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/ Castaway Colonialism: Daniel Defoe's <i>Robinson Crusoe</i> and Álvar Núñez Cabeza de Vaca's <i>Account</i>

Adam Lifshey

in Specters of Conquest

Published by Fordham University Press

Published in print June 2010 | ISBN: 9780823232383
Published online September 2011 | e-ISBN: 9780823241187 | DOI: http://dx.doi.org/10.5422/fordham/9780823232383.003.0004

Series: American Literatures Initiative

/ Castaway Colonialism: Daniel Defoe's Robinson Crusoe and Álvar Núñez Cabeza de Vaca's Account

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Daniel Defoe published Robinson Crusoe in 1719, not long after Francisco Ximénez saw, copied, and translated the Popol Vuh in Guatemala. There is no direct connection between the two narratives, yet both manifest absence as a contestatory transatlantic phenomenon. With respect to Columbus's diary of his first voyage, Defoe's novel is further removed in time from it than from the Ximénez manuscript but closer in orientation due to its accounting of another European sailor who encounters unfamiliar land in the Caribbean. On the island in Robinson Crusoe there are no indigenes available immediately to conquer and it is the European who begins in a position of relative weakness, so it takes Crusoe longer than Columbus to incorporate subjects into empire.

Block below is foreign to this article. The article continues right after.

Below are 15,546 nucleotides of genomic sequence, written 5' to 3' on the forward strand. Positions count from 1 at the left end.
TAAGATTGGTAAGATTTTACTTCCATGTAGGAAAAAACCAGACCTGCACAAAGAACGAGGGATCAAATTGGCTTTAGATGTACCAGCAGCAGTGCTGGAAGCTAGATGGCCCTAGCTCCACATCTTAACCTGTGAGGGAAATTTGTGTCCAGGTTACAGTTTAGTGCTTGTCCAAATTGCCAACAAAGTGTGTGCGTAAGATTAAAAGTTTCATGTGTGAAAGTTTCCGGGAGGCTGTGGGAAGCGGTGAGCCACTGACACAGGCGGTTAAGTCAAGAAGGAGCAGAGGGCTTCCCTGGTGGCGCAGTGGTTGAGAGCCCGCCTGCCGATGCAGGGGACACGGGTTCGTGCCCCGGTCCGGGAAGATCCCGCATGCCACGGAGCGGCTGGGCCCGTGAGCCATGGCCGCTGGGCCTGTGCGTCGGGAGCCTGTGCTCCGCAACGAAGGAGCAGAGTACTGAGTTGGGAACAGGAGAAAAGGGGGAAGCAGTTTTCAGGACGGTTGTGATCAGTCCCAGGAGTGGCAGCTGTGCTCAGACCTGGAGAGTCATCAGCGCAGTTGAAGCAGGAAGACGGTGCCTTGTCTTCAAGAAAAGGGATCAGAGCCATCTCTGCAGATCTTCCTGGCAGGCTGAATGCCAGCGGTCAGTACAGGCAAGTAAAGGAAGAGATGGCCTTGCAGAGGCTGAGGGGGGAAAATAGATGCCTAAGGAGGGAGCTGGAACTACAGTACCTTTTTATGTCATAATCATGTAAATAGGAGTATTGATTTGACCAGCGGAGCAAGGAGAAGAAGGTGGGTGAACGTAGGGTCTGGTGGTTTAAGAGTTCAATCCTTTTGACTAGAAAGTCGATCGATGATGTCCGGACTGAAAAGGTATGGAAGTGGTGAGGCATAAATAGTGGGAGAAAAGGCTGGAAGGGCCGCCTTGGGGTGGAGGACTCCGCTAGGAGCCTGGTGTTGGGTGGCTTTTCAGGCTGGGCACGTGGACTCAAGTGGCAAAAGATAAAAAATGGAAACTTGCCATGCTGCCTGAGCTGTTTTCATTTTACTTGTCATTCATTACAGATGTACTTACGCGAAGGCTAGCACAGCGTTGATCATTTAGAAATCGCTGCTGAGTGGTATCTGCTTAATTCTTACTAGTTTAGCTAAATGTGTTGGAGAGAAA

Keywords: Daniel Defoe; Robinson Crusoe; Francisco Ximénez; Popol Vuh; absence; transatlantic; colonialism; Caribbean; Álvar Núñez Cabeza de Vaca

Chapter.  12668 words. 

Subjects: Literary Studies (1500 to 1800)

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